Any earlier prosperity was despite the changes in lordship and no subsequent efforts to maintain a licensed market at Pembridge. Once Roger de Mortimer had secured his hold on Pembridge there is no evidence he, or any of his successors, renewed its market licence. This is surprising, considering the amount of effort Roger put into securing possession of Pembridge. There may have been bad blood between the two families, so that the Mortimer motivation was simply revenge, or perhaps even a desire to prevent Pembridge's market becoming too competitive with other Honour of Radnor markets. The Mortimer lords showed no great interest in Pembridge, often including it among the lands held by their dowagers, although Pembridge would come into royal possession in the person of Edward IV, a Mortimer descendant. Yet there is the slightest hint, from the quo warranto proceedings of 1292, that perhaps the borough component of Pembridge had been gifted to the dean and chapter of Hereford cathedral, for they were called to justify their administration of the assizes of bread and ale at Pembridge. On the other hand it may simply have been that the Mortimers, being a power in the region, did not feel it necessary to take out a licence for Pembridge. There was nothing to prevent a market from continuing to take place there, unless a challenge were issued by some neighbouring licensed market. In theory lack of a licence could have obstructed the collection of market tolls at Pembridge, but Mortimer will was not easily gainsaid; that lack would not have prevented the manorial justice system from continuing to deal with, and profit from, legal disputes stemming from commercial transactions.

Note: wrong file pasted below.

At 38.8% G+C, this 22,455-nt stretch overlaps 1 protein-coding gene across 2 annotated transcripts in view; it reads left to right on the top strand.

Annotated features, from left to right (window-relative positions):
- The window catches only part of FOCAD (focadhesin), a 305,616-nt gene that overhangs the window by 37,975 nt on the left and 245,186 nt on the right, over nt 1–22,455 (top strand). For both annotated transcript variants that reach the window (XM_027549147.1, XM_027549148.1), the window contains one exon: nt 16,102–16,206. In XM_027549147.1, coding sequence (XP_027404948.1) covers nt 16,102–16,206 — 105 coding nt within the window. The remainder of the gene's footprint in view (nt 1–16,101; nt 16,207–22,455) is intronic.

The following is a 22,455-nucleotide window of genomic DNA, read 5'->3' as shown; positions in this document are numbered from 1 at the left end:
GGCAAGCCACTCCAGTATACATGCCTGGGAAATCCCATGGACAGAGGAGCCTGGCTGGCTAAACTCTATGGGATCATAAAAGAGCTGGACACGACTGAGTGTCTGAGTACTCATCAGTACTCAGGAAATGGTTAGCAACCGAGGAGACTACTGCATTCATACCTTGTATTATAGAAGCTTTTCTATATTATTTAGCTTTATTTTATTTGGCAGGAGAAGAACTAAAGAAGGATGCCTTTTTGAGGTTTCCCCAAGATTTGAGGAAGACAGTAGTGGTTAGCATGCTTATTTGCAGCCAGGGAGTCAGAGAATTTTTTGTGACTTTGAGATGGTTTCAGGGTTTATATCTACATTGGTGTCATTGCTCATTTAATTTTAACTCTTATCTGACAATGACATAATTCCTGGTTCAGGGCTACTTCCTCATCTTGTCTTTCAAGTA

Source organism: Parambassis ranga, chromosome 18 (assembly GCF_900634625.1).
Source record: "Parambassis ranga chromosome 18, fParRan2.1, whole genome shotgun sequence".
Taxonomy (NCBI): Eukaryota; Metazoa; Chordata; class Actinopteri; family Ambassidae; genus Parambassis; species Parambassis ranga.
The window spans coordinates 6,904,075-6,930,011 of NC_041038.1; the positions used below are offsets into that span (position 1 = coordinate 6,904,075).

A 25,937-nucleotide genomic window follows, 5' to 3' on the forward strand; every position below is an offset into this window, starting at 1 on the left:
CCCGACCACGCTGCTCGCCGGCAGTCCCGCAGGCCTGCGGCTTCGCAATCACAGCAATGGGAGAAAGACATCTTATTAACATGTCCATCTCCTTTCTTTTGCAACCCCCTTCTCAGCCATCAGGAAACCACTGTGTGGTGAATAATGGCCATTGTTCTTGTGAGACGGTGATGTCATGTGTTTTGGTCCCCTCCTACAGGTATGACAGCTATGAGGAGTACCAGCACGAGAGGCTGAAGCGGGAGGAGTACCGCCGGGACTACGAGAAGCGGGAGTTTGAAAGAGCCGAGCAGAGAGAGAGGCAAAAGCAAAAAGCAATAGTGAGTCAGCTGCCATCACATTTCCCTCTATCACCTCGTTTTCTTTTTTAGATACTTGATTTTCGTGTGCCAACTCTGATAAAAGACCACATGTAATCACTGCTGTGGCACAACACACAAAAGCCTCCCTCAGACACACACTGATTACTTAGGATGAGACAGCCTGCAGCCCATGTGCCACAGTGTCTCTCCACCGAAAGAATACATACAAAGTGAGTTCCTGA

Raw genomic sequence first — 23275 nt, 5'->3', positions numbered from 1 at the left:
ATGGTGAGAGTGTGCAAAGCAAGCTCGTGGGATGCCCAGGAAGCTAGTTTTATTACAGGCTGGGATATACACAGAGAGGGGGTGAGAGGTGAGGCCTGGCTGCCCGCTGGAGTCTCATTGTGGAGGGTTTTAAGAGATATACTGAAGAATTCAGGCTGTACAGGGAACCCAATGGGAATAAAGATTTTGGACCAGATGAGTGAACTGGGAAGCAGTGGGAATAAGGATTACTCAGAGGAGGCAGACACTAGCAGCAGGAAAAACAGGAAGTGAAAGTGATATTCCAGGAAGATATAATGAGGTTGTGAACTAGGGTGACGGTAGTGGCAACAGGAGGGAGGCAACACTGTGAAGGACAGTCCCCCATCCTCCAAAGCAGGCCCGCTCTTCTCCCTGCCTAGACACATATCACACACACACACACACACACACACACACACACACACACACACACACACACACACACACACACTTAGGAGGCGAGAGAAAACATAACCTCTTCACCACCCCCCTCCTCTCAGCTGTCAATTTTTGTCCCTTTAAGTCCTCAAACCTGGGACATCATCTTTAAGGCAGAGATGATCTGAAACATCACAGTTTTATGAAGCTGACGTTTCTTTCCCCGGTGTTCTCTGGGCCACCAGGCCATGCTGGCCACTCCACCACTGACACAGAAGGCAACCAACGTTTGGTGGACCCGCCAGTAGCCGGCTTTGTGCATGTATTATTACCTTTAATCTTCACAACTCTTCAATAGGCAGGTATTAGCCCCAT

Pembridge's moated castle and manor-house – whose function was remembered in the name of its replacement building, Court House Farm – stood in a central position on the south side of the settlement, with the churchyard immediately north of it. The original entrance of the enclosure would have been on its west side. A holloway led from the bailey to the church and on to the main road; it is probable that the castle-church combination was the focus for early settlement in the Domesday manor. Past the north end of the churchyard ran the through-road. On the north-west side of the churchyard this road broadened out where joined by the lane coming from the manorial enclosure, and there lay the marketplace, roughly triangular in shape; this marketplace could been a feature of the pre-urban settlement, or have been carved out of the churchyard at the time the borough was founded. The stretches of road on either side of the marketplace were later known as West Street and East Street. Along both sides of East Street and the northern side of West street we can distinguish a layout of burgages – probably the borough established 1239; this is less evident on that stretch of the southern side of West Street closest to the marketplace, and it appears the earlier village may have lain there. Running northwards off East Street, just east of the marketplace, Bridge Street headed towards a crossing of the Arrow; the name of the town suggests such a crossing, and presumably a track leading to it, to have long been in existence, but Bridge Street seems to have been a service route, rather than a focus for intensive settlement.

That no additional residential streets appear to have come into being during the Middle Ages, the apparent absence of back lanes and relative scarcity of buildings in the rears of burgage plots, as well as the fact that street frontages of the early burgages were relatively generous, all tend to indicate that even during its more prosperous period Pembridge was not attracting the volume of new blood that would have put pressure on land. There is nothing that points to it having been a market town of any great note.

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Created: December 31, 2018.
© Stephen Alsford, 2018